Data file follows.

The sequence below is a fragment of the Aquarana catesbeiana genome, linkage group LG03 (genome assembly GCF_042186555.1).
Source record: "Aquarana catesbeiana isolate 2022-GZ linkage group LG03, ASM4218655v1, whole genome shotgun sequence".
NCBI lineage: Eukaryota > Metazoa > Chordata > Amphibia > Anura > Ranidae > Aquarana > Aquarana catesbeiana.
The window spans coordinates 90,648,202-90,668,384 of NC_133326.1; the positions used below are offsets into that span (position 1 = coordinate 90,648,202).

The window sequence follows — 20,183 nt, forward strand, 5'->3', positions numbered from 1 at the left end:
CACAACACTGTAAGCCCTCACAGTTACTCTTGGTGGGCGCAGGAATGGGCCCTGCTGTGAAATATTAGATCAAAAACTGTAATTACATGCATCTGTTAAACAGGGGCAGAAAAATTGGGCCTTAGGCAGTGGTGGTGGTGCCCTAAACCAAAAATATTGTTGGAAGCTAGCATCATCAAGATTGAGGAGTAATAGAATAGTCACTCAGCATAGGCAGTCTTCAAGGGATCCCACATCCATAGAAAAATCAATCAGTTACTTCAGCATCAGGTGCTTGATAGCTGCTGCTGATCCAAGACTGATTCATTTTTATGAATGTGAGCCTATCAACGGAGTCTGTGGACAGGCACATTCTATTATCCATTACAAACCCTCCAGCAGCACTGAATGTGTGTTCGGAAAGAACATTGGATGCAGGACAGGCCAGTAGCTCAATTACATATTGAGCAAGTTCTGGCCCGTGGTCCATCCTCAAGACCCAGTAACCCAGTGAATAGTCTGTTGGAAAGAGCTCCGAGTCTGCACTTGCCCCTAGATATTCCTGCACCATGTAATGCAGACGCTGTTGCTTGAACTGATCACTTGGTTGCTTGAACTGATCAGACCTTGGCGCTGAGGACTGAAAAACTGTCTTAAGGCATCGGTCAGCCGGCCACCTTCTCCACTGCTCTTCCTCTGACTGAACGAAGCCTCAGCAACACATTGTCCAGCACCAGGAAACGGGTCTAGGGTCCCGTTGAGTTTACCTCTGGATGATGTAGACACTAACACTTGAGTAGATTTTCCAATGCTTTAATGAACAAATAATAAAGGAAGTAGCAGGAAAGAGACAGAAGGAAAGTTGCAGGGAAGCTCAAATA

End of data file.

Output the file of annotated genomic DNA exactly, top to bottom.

The sequence below is a fragment of the Aquarana catesbeiana genome, linkage group LG03 (genome assembly GCF_042186555.1).
Source record: "Aquarana catesbeiana isolate 2022-GZ linkage group LG03, ASM4218655v1, whole genome shotgun sequence".
NCBI lineage: Eukaryota > Metazoa > Chordata > Amphibia > Anura > Ranidae > Aquarana > Aquarana catesbeiana.
The window spans coordinates 90,648,202-90,668,384 of NC_133326.1; the positions used below are offsets into that span (position 1 = coordinate 90,648,202).

The window sequence follows — 20,183 nt, forward strand, 5'->3', positions numbered from 1 at the left end:
CACAACACTGTAAGCCCTCACAGTTACTCTTGGTGGGCGCAGGAATGGGCCCTGCTGTGAAATATTAGATCAAAAACTGTAATTACATGCATCTGTTAAACAGGGGCAGAAAAATTGGGCCTTAGGCAGTGGTGGTGGTGCCCTAAACCAAAAATATTGTTGGAAGCTAGCATCATCAAGATTGAGGAGTAATAGAATAGTCACTCAGCATAGGCAGTCTTCAAGGGATCCCACATCCATAGAAAAATCAATCAGTTACTTCAGCATCAGGTGCTTGATAGCTGCTGCTGATCCAAGACTGATTCATTTTTATGAATGTGAGCCTATCAACGGAGTCTGTGGACAGGCACATTCTATTATCCATTACAAACCCTCCAGCAGCACTGAATGTGTGTTCGGAAAGAACATTGGATGCAGGACAGGCCAGTAGCTCAATTACATATTGAGCAAGTTCTGGCCCGTGGTCCATCCTCAAGACCCAGTAACCCAGTGAATAGTCTGTTGGAAAGAGCTCCGAGTCTGCACTTGCCCCTAGATATTCCTGCACCATGTAATGCAGACGCTGTTGCTTGAACTGATCACTTGGTTGCTTGAACTGATCAGACCTTGGCGCTGAGGACTGAAAAACTGTCTTAAGGCATCGGTCAGCCGGCCACCTTCTCCACTGCTCTTCCTCTGACTGAACGAAGCCTCAGCAACACATTGTCCAGCACCAGGAAACGGGTCTAGGGTCCCGTTGAGTTTACCTCTGGATGATGTAGACACTAACACTTGAGTAGATTTTCCAATGCTTTAATGAACAAATAATAAAGGAAGTAGCAGGAAAGAGACAGAAGGAAAGTTGCAGGGAAGCTCAAATA